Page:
A superhero film beginning with an Oscar Wilde quotation? Australian film maker, Leon Ford’s unusual first feature, Griff The Invisible, dares to do just that.

Customer liaison officer, Griff (Kwanten) was bullied at school and continues to be easy pickings in the office with colleagues tricking him into doing their work. He spends nights watching surveillance footage in order to rid the city “of evil in the name of justice” and transform into Griff “The Invisible”. His annoying brother, Tim (Brammall), has recently moved over from Adelaide to look out for his oddball little brother but inadvertently makes matters worse by introducing Griff to his new girlfriend, Melody (Dermody).

The opening fight sequence is accompanied by comical music initially suggesting Griff  The Invisible isn’t to be taken too seriously. Ford is clearly inspired by a variety of well-known comic book characters, dressing Griff in Batman’s yellow and black colour scheme in Inspector Gadget garb to camouflage with walls and have him hide behind newspapers like Herge’s Thompson Twins. By night Griff makes contact with “The Commissioner” through high-tech equipment concealed in the walls, reminiscent of Batman’s lair. In the style of Superman, he’s shown dropping his briefcase to carry out on-the-move quick changes. Like Spidey, he believes protecting the innocent is a “responsibility” and practices saying superhero mottos in the mirror. And so on…

Ford steals so brazenly in order to later challenge our perceptions and expectations. He knows his superheroes and realises in order to be remembered, he’s going to have to reinvent the wheel. When Griff rescues a damsel in distress, she screams, “Go away – I’ve got mace” and later on when he’s about to fight crime, Tim, exasperatedly complains: “A disused warehouse – how original!” Threatening his criminal foes to “get out of [his] neighbourhood”, Griff makes a laughable hero but that’s just the point.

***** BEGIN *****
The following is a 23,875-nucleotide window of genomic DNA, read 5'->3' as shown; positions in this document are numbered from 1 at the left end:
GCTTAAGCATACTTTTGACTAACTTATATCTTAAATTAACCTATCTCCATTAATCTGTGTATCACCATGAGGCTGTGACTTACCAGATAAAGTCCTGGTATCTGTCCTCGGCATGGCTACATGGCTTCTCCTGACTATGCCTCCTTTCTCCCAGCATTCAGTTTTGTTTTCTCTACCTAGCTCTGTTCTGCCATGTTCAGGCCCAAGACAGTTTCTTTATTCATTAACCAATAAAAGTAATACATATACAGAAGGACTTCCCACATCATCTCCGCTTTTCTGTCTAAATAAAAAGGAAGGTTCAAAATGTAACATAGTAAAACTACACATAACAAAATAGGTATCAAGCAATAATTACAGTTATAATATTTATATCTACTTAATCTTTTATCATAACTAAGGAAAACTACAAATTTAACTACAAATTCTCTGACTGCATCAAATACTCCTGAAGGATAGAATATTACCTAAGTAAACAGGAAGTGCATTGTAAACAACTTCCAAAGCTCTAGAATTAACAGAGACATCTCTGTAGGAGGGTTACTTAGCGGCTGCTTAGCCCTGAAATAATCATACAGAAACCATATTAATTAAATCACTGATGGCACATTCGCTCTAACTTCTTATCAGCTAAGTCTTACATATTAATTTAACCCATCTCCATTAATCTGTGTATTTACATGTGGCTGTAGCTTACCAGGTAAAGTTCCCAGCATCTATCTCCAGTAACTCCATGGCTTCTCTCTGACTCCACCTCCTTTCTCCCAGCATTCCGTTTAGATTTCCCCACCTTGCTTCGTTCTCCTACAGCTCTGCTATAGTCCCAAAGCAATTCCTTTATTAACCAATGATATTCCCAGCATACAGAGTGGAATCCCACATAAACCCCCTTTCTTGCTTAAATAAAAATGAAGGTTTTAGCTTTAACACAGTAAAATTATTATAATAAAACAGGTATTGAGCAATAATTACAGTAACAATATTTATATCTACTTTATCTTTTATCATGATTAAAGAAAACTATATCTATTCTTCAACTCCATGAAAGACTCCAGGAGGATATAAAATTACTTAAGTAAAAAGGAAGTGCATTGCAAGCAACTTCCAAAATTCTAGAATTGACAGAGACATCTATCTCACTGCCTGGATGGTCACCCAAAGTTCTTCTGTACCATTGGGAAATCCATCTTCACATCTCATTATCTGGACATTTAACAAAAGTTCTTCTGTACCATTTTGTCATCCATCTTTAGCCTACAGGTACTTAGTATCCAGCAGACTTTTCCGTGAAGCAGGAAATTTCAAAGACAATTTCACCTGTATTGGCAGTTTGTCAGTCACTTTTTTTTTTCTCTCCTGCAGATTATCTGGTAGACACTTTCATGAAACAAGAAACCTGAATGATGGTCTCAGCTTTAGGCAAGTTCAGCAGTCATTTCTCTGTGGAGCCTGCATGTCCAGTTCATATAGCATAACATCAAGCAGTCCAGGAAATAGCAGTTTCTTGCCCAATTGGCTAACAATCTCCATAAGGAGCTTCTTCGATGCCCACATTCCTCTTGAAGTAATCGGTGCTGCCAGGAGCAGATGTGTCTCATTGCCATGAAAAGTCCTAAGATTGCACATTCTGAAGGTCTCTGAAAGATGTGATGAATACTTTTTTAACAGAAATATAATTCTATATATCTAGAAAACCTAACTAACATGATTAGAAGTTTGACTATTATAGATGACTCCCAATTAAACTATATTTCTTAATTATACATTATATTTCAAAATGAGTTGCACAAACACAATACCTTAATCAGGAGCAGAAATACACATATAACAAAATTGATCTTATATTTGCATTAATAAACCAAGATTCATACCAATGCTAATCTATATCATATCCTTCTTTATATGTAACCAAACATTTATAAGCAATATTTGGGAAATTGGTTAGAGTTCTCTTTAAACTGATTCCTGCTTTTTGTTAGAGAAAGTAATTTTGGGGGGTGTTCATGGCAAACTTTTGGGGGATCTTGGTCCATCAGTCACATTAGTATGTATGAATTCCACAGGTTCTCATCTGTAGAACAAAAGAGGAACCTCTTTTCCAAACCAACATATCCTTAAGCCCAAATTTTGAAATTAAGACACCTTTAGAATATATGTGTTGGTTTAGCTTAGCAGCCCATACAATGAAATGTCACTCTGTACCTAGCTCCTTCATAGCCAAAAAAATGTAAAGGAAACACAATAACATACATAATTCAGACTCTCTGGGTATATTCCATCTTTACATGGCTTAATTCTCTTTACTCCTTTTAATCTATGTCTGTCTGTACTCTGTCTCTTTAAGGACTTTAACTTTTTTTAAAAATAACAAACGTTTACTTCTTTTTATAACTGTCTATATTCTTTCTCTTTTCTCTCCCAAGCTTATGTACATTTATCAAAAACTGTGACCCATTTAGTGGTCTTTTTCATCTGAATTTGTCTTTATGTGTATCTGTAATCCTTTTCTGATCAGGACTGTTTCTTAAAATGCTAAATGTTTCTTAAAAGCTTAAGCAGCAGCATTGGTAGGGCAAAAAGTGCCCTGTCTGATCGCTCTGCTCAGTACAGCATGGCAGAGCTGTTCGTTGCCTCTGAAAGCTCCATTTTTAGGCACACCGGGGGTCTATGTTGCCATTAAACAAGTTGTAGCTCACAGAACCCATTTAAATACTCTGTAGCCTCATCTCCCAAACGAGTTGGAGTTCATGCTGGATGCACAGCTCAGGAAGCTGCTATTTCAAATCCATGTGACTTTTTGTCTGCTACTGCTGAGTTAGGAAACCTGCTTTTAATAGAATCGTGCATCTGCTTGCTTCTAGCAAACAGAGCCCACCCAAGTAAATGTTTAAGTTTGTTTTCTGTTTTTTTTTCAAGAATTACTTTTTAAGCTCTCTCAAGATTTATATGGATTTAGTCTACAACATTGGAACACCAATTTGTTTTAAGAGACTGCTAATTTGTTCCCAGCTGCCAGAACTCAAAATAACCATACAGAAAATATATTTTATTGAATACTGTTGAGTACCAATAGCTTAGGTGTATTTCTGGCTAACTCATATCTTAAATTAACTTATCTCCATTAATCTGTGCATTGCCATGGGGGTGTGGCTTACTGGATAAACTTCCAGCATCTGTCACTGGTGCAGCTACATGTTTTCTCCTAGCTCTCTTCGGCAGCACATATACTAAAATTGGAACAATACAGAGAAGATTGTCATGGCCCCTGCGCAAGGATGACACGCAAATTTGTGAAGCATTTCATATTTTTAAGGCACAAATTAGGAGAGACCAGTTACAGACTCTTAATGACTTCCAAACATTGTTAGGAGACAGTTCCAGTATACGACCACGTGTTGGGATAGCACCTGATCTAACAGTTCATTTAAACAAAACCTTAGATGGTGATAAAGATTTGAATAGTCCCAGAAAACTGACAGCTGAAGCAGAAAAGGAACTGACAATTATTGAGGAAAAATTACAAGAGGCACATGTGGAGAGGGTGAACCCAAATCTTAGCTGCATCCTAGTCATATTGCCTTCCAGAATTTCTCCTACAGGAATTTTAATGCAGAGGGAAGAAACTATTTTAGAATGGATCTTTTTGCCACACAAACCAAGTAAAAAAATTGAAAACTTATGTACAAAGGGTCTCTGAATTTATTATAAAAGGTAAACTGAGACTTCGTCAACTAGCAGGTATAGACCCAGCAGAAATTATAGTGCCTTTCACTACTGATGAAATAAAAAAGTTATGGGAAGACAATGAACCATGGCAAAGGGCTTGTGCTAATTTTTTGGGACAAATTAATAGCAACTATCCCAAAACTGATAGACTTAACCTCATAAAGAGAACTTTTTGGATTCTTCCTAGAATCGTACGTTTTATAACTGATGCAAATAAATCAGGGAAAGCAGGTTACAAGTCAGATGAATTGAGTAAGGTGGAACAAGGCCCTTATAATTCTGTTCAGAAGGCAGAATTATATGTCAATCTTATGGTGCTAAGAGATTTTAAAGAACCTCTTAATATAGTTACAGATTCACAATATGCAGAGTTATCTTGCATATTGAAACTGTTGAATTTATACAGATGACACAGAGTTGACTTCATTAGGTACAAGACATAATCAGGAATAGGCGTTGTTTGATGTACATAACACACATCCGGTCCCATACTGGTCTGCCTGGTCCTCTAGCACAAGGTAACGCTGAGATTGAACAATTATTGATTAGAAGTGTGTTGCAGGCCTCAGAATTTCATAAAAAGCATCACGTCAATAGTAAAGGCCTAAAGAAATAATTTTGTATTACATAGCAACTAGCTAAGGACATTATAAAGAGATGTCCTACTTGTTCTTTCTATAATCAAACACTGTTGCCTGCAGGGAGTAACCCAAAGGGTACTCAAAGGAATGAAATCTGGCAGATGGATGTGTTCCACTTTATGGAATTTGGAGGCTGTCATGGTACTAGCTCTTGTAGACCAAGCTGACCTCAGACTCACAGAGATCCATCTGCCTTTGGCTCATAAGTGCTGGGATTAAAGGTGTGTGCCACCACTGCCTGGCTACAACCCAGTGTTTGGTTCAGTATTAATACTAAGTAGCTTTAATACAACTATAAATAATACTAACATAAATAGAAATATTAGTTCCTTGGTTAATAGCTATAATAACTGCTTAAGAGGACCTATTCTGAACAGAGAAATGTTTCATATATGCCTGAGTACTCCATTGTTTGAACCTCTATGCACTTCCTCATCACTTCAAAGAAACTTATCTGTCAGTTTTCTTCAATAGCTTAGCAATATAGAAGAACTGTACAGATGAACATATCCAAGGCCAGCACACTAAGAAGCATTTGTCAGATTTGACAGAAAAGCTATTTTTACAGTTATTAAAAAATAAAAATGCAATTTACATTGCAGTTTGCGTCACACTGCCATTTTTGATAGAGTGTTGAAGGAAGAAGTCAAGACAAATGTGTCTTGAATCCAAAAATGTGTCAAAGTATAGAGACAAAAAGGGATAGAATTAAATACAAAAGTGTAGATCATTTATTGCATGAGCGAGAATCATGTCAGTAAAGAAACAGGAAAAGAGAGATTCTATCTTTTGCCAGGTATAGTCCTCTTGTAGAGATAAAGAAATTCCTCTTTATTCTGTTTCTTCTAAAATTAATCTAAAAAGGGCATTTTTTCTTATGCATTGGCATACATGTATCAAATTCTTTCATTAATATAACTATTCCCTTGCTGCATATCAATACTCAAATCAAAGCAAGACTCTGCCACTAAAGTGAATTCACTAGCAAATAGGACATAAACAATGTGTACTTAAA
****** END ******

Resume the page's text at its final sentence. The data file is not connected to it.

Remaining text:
Clumsy Melody acts as his female equivalent, spouting out bizarre theories of parallel universes. An “experimentalist” who’s protested protests, Melody seems more interested in Griff than Tim. An uncomfortable doorstep interaction between Griff and Melody is odd but realistic, emotionally charged by their awkwardness. Melody’s bizarre but romantic spiels are almost poetic, making up for clunkier lines that are working far too hard: “You are a magnetic field and I am light forever drawn to you.”

The chemistry between Ford’s leads is what holds the film together, excusing less imaginative dream sequences and the irritating inspirational speech Griff’s boss, Gary, makes. Small character traits (Griff’s habit of giving strays cat food…) make him likable, despite his aversion to human interaction. Watching Griff mix lemon juice and baking powder to create invisible ink is clearly ridiculous, as is his supposedly stealth work break in.

Is Griff a deluded “28 year-old man living in a fantasy” or a true hero with powers? With Griff The Invisible, you’re never quite sure what is real and what’s imagined as Gary dismantles superhero worshipping popular culture. For some, Griff will feel too contrived, desperately attempting to make its name in the cannon of quirky indie flicks; others may manage to look beyond it’s faults to appreciate the film’s credible leads but the kooky romance at its centre, is sure to divide genre fans, expecting action-packed fight sequences.

Film rating: 3/5

Review by Leo Owen


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